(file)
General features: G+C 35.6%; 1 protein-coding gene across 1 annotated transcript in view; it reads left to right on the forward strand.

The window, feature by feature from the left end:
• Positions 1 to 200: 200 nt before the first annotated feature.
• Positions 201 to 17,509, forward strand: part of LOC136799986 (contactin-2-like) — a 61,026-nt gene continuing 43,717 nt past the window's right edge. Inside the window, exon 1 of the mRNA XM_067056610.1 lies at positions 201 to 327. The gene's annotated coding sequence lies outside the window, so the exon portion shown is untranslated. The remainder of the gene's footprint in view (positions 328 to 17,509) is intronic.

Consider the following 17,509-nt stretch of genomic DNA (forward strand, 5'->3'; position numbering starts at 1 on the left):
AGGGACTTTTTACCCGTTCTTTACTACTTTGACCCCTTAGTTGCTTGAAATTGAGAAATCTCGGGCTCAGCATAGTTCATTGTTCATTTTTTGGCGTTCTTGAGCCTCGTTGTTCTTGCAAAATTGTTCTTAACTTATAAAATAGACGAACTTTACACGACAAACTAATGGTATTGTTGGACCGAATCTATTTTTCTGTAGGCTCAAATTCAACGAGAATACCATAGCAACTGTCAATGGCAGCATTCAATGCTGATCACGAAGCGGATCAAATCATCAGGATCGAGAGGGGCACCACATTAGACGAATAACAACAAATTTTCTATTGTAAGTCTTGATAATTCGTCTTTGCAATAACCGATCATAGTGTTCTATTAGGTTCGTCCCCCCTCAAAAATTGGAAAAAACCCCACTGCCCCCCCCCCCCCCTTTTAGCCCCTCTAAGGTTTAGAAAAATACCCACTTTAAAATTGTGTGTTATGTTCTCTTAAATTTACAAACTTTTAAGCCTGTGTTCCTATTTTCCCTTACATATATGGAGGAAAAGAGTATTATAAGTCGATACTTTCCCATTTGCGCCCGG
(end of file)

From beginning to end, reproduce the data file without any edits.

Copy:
General features: G+C 35.6%; 1 protein-coding gene across 1 annotated transcript in view; it reads left to right on the forward strand.

The window, feature by feature from the left end:
• Positions 1 to 200: 200 nt before the first annotated feature.
• Positions 201 to 17,509, forward strand: part of LOC136799986 (contactin-2-like) — a 61,026-nt gene continuing 43,717 nt past the window's right edge. Inside the window, exon 1 of the mRNA XM_067056610.1 lies at positions 201 to 327. The gene's annotated coding sequence lies outside the window, so the exon portion shown is untranslated. The remainder of the gene's footprint in view (positions 328 to 17,509) is intronic.

Consider the following 17,509-nt stretch of genomic DNA (forward strand, 5'->3'; position numbering starts at 1 on the left):
AGGGACTTTTTACCCGTTCTTTACTACTTTGACCCCTTAGTTGCTTGAAATTGAGAAATCTCGGGCTCAGCATAGTTCATTGTTCATTTTTTGGCGTTCTTGAGCCTCGTTGTTCTTGCAAAATTGTTCTTAACTTATAAAATAGACGAACTTTACACGACAAACTAATGGTATTGTTGGACCGAATCTATTTTTCTGTAGGCTCAAATTCAACGAGAATACCATAGCAACTGTCAATGGCAGCATTCAATGCTGATCACGAAGCGGATCAAATCATCAGGATCGAGAGGGGCACCACATTAGACGAATAACAACAAATTTTCTATTGTAAGTCTTGATAATTCGTCTTTGCAATAACCGATCATAGTGTTCTATTAGGTTCGTCCCCCCTCAAAAATTGGAAAAAACCCCACTGCCCCCCCCCCCCCCTTTTAGCCCCTCTAAGGTTTAGAAAAATACCCACTTTAAAATTGTGTGTTATGTTCTCTTAAATTTACAAACTTTTAAGCCTGTGTTCCTATTTTCCCTTACATATATGGAGGAAAAGAGTATTATAAGTCGATACTTTCCCATTTGCGCCCGG